In my desire to try and get this blog updated weekly (which seemed like such a good idea at the time...), I'm going to post something I try and avoid talking about as much as humanly possible: the writing process.
I generally hate reading blog posts about people's writing processes, because they're not mine, and they're as alien to me as the Martian language. And, if I'm being brutally honest, I find them dull and pretentious; the ones I've read are usually filled with stuff like "Well, I meditate in front of a lump of asparagus for twenty-three minutes before I sit down to craft my tales" and "I must achieve the right frame of mind by stroking my Mr Stay Puft toy's belly before I can put fingers to keyboard." And this is where my attitude to writing in general clashes with other peoples.
For the last few years, I've concentrated more on writing comics than prose (and, yes, the rumours are true: both require different skill sets to do effectively), and I think this has led me to adopting a far more...focused attitude to writing. I've turned out a significantly higher amount of work, and my list of published work has increased, too. More importantly, though, the way I think about writing has changed significantly. I've begun to look at it more like a job, something I have to do even when I don't want to (helped by the fact that I've agreed to write stuff for people and actually had to do it even when I wasn't in the mood). On top of that, there's been some upheaval in my personal life over the last couple of years which has taught me dispense with pretension and just to be able to sit down and write where ever and whenever I need or want to. As a result of that my writing process has been streamlined considerably, and, basically, goes like this:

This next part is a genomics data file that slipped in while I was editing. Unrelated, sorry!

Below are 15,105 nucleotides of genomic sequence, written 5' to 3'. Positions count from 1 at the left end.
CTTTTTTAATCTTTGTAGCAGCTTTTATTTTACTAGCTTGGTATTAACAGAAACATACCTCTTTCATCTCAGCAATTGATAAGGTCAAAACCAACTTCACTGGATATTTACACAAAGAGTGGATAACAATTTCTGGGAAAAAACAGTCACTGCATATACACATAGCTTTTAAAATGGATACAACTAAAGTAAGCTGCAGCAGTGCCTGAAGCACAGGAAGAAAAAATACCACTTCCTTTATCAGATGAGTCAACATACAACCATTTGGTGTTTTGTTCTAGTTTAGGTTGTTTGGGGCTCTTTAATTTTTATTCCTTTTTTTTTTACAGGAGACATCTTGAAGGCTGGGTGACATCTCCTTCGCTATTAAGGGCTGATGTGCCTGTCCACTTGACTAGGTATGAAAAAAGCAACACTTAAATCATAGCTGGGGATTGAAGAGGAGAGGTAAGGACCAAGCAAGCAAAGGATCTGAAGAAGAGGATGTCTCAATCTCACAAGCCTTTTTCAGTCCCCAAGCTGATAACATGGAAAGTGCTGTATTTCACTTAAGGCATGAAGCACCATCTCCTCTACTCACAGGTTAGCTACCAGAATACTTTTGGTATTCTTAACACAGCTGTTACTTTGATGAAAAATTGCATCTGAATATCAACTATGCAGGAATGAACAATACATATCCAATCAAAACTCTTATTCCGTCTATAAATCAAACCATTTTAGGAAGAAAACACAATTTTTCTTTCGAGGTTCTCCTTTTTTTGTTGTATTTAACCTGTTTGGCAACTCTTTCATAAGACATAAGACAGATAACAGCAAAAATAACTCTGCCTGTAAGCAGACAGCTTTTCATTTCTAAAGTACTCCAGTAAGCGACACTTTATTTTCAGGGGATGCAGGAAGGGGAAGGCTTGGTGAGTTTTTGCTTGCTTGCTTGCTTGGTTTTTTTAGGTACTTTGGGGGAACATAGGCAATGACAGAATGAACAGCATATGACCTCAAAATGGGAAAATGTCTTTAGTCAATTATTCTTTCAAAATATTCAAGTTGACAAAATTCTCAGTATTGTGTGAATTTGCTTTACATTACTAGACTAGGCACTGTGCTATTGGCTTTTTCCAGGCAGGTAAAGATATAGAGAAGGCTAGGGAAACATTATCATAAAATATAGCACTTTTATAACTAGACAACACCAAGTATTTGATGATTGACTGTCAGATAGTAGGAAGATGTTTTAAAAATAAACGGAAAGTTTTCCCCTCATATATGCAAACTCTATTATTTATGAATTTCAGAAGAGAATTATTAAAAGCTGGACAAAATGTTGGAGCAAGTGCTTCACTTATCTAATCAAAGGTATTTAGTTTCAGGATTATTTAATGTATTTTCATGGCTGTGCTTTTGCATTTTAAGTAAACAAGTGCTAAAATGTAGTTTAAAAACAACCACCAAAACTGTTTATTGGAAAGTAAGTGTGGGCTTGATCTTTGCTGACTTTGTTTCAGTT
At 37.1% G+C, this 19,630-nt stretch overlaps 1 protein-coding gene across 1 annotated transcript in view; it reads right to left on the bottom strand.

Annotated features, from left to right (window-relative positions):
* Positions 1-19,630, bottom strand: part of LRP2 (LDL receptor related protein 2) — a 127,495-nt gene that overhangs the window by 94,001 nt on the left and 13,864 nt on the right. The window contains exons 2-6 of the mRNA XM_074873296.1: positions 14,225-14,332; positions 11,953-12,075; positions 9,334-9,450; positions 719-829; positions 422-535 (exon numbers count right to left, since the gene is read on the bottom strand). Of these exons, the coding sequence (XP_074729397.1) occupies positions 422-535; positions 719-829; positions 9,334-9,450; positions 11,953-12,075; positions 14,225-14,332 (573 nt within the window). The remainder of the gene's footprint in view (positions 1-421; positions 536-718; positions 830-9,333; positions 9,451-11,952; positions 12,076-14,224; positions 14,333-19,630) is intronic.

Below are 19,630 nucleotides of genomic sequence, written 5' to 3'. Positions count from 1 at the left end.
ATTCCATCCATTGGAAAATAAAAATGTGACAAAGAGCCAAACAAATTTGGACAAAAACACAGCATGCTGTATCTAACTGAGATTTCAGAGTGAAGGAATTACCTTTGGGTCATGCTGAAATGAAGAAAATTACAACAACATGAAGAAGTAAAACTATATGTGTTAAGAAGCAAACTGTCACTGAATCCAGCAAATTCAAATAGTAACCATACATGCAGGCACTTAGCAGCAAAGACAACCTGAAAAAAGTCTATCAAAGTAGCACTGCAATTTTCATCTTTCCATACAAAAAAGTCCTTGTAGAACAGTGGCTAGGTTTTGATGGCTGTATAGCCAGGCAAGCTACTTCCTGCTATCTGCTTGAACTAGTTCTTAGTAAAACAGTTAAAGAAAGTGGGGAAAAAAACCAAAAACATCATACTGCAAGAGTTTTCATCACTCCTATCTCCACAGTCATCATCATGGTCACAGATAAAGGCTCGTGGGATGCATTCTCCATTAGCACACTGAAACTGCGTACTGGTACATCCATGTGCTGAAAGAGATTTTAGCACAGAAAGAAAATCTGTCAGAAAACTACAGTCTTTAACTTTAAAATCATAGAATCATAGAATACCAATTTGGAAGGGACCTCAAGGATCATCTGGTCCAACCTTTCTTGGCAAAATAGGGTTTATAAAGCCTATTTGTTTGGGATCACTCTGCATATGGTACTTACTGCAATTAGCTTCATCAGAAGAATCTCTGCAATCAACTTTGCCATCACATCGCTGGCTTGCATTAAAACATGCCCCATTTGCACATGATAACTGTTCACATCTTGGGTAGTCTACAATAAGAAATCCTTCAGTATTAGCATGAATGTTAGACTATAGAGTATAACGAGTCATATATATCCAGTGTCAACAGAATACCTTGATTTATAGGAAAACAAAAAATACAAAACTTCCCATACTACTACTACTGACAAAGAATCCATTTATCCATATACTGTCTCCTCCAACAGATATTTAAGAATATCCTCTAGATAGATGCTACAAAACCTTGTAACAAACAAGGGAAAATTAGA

- I think of an idea. I let it foment a little, maybe send it off to play with some other ideas kicking around my head, or maybe I just start putting them together like LEGO blocks and see what fits.
- When I have something vaguely story shaped, I write it down very roughly (spelling mistakes, bad grammar and all)
- I begin to break the story down into script form, sometimes using bullet points (with one point being a panel)
- I write the first draft of the script.
- From there, I'll usually leave it and come back to it and re-read and re-write.
Everything in between points 3 and 4 is simple logistics. And by that I mean, figuring out how many pages I have to fill, how big is the publication it's going toward, how many scenes I'll need and how many panels per page I'd need to tell the story completely.
And that's pretty much it. There's still a lot going on around me that means I can't afford the luxury of "set writing hours" or "set writing days" yet, so I have to make do around the chaos. But I've found that liberating, and, more crucially, it gives me time to get away from the keyboard and think; I can work ideas around until they're something worth using and then scribble them down.
So, there you have it. My obligatory writing process blog post. It may differ from yours, or others that you've read, but, really? I don't care. It's my process and that's all that really matters. Now let us never speak of it again...